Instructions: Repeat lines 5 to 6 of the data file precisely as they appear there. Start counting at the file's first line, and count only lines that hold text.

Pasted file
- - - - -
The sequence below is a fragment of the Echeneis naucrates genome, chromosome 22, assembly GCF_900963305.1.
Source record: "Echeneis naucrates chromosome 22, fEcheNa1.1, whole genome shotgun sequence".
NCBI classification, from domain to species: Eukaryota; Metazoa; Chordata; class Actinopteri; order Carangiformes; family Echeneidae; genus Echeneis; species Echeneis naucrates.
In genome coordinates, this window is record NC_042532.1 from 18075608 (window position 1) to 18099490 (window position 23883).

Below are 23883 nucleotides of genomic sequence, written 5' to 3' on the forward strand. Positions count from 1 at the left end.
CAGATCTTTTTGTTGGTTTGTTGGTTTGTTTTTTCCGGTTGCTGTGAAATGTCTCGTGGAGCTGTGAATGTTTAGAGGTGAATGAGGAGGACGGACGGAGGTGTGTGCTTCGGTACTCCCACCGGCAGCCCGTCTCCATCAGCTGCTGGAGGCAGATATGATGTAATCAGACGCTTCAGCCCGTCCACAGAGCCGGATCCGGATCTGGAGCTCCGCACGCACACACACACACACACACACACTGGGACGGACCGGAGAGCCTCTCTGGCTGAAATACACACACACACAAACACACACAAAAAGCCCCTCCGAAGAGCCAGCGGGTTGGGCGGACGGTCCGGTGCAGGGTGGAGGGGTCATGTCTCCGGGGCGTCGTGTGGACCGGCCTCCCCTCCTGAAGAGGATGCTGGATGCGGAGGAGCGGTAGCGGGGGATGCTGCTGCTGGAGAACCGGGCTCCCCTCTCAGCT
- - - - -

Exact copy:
Below are 23883 nucleotides of genomic sequence, written 5' to 3' on the forward strand. Positions count from 1 at the left end.
CAGATCTTTTTGTTGGTTTGTTGGTTTGTTTTTTCCGGTTGCTGTGAAATGTCTCGTGGAGCTGTGAATGTTTAGAGGTGAATGAGGAGGACGGACGGAGGTGTGTGCTTCGGTACTCCCACCGGCAGCCCGTCTCCATCAGCTGCTGGAGGCAGATATGATGTAATCAGACGCTTCAGCCCGTCCACAGAGCCGGATCCGGATCTGGAGCTCCGCACGCACACACACACACACACACACACTGGGACGGACCGGAGAGCCTCTCTGGCTGAAATACACACACACACAAACACACACAAAAAGCCCCTCCGAAGAGCCAGCGGGTTGGGCGGACGGTCCGGTGCAGGGTGGAGGGGTCATGTCTCCGGGGCGTCGTGTGGACCGGCCTCCCCTCCTGAAGAGGATGCTGGATGCGGAGGAGCGGTAGCGGGGGATGCTGCTGCTGGAGAACCGGGCTCCCCTCTCAGCT